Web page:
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Syrian siege towns evacuated after years of starvation and war

Sunni and Shia towns cleared under a deal between opposition fighters and the Assad government
A rebel stands by a bus used to evacuate villagers from Fua and Kefraya (Reuters)

Buses evacuated thousands of people from besieged towns in northwest Syria on Friday and hundreds of rebels left a town near Damascus with their families, under a deal between the government and rebels.

There has been a string of such agreements through Syria's six-year civil war.

They have been touted by the government as the best way to end the fighting but have been controversial with the rebels who say they are starved out.

Most of the passengers are women and children who spent the night in the cold waiting

- Amjad al-Maleh, Madaya

Critics say the population movements are permanently changing the ethnic and religious map, but in an exclusive interview with AFP on Wednesday President Bashar al-Assad insisted they were only temporary and people would return to their homes once the "terrorists" had been defeated.

The evacuation of the four towns - two besieged by the army, and two by rebels - had been due to start on 4 April.

But implementation of the deal brokered by rebel supporter Qatar and government ally Iran late last month was repeatedly delayed.

At least 80 buses left the government-held towns of Fua and Kafraya in Idlib province in the northwest, an AFP correspondent in rebel-held territory said.

They arrived at a marshalling point in Rashidin, west of the government-held second city of Aleppo, followed by 20 ambulances. Most of the evacuees from the two mainly Shia towns were women, children or elderly people.

The pro-government Al Watan newspaper said 5,000 people were on board the buses. It said 3,000 more were to follow in a second convoy on Friday night. Dozens of rebel fighters, including Sunni militants of al-Qaeda's former Syria affiliate, Fateh al-Sham, stood guard at the marshalling point, the AFP correspondent reported.

A civilian who was travelling in one of the evacuation buses from the rebel-held towns of Madaya and Zabadani said the operation began at around 6am local time.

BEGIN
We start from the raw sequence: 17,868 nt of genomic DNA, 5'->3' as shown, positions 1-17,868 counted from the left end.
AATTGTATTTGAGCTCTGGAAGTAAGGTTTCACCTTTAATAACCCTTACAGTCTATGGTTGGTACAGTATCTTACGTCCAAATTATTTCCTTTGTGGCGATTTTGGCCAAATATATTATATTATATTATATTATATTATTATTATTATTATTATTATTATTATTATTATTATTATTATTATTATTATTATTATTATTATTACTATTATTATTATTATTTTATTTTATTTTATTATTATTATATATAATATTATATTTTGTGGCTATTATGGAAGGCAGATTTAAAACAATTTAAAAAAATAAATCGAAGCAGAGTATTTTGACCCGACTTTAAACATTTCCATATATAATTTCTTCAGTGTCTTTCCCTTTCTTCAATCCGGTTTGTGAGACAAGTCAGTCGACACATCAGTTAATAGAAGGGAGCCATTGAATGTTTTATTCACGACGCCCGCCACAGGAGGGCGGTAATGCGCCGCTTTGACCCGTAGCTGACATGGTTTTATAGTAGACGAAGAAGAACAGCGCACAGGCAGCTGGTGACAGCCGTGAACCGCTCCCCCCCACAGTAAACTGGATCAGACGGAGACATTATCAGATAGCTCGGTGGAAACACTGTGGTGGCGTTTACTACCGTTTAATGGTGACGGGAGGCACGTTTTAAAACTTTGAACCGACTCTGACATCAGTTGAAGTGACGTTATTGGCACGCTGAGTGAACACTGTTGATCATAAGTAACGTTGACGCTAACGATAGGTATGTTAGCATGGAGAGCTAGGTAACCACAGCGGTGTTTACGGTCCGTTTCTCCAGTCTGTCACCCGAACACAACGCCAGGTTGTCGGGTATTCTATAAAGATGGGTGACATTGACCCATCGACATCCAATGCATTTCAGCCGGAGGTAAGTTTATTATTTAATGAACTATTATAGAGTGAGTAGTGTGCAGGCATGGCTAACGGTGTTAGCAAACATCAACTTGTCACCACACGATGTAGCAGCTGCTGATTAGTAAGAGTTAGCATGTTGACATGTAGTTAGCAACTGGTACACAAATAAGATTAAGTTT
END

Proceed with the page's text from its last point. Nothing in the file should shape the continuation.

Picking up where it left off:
"We just left now - around 2,200 people in around 65 buses," Madaya resident Amjad al-Maleh told AFP by telephone. "Most of the passengers are women and children who started gathering yesterday evening and spent the night in the cold waiting."

He said that rebel fighters among the evacuees had been allowed to keep their light weapons.

The evacuees were all searched when they reached government-held territory. "It is a very bad feeling when you see those who besieged you and killed you with hunger and bombardment right in front of you," Maleh said.

"Madaya cried today - the ones who stayed and the ones who left." Madaya doctor Mohamed Darwish was also among the evacuees. "People feel like they are being slapped in the face. They are shocked," he said.

More than 30,000 people are expected to be evacuated under the deal, which began on Wednesday with an exchange of prisoners between rebels and government forces.

All 16,000 residents of Fua and Kafraya are expected to leave, heading to government-held Aleppo, the coastal province of Latakia or Damascus. Civilian residents of Madaya and Zabadani will reportedly be allowed to remain if they choose.

Those who opt to leave with the fighters will head to rebel-held territory in Idlib. The four towns are part of a longstanding agreement reached in 2015 that requires aid deliveries and evacuations to be carried out to all areas simultaneously.

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But access has been limited, with food and medical shortages causing malnutrition, illness and even death among besieged residents.

The UN says 4.72 million Syrians are in so-called hard-to-reach areas, including 600,000 people under siege, mostly by the Syrian army, but also by rebels or the Islamic State group.

There has been a series of evacuations in recent months, mostly around the capital Damascus but also from the last rebel-held district of Syria's third city Homs.

The overwhelmingly Sunni rebels have charged that Assad's Alawite minority-dominated government is deliberately forcing civilians to leave to alter the country's sectarian map in its favour.

But in Wednesday's interview, the president told AFP that it was the rebels who were driving people to leave their homes.

"We wish that everyone could stay in his village and his city, but those people like many other civilians in different areas were surrounded and besieged by the terrorists, and they've been killed on [a] daily basis, so they had to leave," he said.

"But of course they're going to go back to their cities after the liberation. Talking about demographic changes is not in the sake or in the interest of the Syrian society when it's permanent. As long as it's temporary, we wouldn't worry about it."